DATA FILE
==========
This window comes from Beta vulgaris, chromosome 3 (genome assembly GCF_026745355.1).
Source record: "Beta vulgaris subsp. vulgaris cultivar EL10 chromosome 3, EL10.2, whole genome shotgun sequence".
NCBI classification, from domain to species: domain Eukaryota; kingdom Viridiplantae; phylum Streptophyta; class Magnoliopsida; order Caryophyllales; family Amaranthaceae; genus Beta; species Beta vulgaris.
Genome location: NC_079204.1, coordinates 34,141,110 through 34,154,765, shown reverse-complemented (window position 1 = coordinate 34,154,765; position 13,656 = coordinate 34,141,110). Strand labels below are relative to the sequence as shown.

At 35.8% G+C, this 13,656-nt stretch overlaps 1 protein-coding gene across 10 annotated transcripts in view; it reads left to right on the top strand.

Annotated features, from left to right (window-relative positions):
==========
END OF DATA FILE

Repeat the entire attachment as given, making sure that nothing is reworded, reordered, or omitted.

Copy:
This window comes from Beta vulgaris, chromosome 3 (genome assembly GCF_026745355.1).
Source record: "Beta vulgaris subsp. vulgaris cultivar EL10 chromosome 3, EL10.2, whole genome shotgun sequence".
NCBI classification, from domain to species: domain Eukaryota; kingdom Viridiplantae; phylum Streptophyta; class Magnoliopsida; order Caryophyllales; family Amaranthaceae; genus Beta; species Beta vulgaris.
Genome location: NC_079204.1, coordinates 34,141,110 through 34,154,765, shown reverse-complemented (window position 1 = coordinate 34,154,765; position 13,656 = coordinate 34,141,110). Strand labels below are relative to the sequence as shown.

At 35.8% G+C, this 13,656-nt stretch overlaps 1 protein-coding gene across 10 annotated transcripts in view; it reads left to right on the top strand.

Annotated features, from left to right (window-relative positions):